Chattanooga Gas customers retain benefits of mistake made by ConocoPhillips

Chattanooga Gas customers retain benefits of mistake made by ConocoPhillips

July 8th, 2013 by Andy Sher in Local Regional News

Developing Story

NASHVILLE - Local customers of Chattanooga Gas will continue to enjoy the full benefits of a $735,000 penalty paid by ConocoPhillips in 2012.

Last week, the energy giant abandoned its effort to get state regulators to eliminate or at least cut the assessment.

ConocoPhillips attorney Tom Midyett last week notified the Tennessee Regulatory Authority the company was withdrawing its request to cut the penalty almost in half. Authority directors have rejected the proposal twice, most recently on June 17.

The Houston-based company ships natural gas to the Invista manufacturing plant in Chattanooga through intermediary Chattanooga Gas. The problem started when no gas was shipped from December 2010 to Jan. 6, 2011.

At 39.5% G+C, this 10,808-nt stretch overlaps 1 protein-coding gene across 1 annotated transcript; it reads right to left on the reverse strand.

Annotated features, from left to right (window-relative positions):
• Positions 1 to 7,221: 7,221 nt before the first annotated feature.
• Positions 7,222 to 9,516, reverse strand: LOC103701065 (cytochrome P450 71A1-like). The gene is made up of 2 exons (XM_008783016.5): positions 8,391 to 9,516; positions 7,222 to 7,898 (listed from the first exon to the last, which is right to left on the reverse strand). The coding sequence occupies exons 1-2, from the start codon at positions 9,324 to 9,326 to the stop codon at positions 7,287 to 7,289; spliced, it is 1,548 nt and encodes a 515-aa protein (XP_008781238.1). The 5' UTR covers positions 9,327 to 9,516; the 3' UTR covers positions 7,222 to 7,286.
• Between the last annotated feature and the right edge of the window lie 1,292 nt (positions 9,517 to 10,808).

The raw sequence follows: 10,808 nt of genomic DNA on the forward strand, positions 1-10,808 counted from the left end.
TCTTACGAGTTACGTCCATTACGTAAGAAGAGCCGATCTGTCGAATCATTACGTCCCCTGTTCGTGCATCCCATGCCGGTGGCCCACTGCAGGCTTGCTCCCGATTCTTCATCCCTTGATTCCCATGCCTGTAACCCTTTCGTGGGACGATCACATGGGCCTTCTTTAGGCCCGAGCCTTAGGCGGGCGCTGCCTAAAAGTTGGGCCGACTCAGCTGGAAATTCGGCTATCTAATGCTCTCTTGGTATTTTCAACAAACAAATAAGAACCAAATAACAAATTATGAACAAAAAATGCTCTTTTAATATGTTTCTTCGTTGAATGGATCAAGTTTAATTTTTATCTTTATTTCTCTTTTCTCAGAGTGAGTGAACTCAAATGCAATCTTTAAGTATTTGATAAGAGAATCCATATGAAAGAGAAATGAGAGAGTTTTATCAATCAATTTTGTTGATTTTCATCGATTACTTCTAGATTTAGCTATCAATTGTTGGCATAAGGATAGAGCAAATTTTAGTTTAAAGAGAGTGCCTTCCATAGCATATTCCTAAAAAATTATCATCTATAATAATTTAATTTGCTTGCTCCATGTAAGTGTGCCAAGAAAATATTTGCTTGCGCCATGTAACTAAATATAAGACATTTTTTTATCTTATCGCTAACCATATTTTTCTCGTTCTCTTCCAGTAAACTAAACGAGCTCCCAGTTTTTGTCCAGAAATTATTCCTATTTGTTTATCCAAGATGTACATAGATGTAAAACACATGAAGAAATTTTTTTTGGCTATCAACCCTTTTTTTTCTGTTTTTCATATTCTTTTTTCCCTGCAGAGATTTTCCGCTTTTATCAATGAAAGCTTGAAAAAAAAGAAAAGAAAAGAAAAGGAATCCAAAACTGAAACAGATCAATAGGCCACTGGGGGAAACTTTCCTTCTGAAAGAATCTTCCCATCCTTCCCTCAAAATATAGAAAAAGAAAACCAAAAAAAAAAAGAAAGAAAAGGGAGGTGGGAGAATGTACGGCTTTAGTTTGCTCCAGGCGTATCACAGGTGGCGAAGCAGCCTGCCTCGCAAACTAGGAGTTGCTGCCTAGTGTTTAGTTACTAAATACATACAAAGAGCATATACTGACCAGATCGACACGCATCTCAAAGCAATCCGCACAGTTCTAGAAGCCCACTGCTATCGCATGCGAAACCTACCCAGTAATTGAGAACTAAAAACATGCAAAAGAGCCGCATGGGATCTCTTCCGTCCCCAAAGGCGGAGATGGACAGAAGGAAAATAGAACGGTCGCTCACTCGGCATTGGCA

ConocoPhillips said it was a scheduling mistake caused by human error and the gas went elsewhere. The company argued Chattanooga Gas customers weren't harmed by the diversion.

But the act drew a penalty under Chattanooga Gas' tariff -- a state-approved rate and service schedule. The penalty is distributed to the company's residential, commercial and industrial customers as credits against their gas purchases.

Efforts to reach Mike Hastings, a ConocoPhillips official, were unsuccessful. He had previously declined to comment after the TRA on June 17 rejected the company's request to rehear its petition.

Tennessee Attorney General Robert Cooper's office, which represents consumer interests through its Consumer Advocate and Protection Division, said in a statement that "the ultimate outcome of this case saves the ratepayers of Chattanooga a considerable amount of money and preserves regulatory policies intended to protect the household and business customers of Chattanooga Gas Co."

ConocoPhillips could have pushed for a full-blown case with evidence before the TRA. But attorneys familiar with rate hearings said that, having lost twice, ConocoPhillips could spend a lot of money for only a slim chance the authority would reverse.

As a result of dropping the matter in an intermediate regulatory stage, the company cannot appeal the case to the state Court of Appeals, attorneys said.

Contact staff writer Andy Sher at asher@timesfree press.com or 615-255-0550.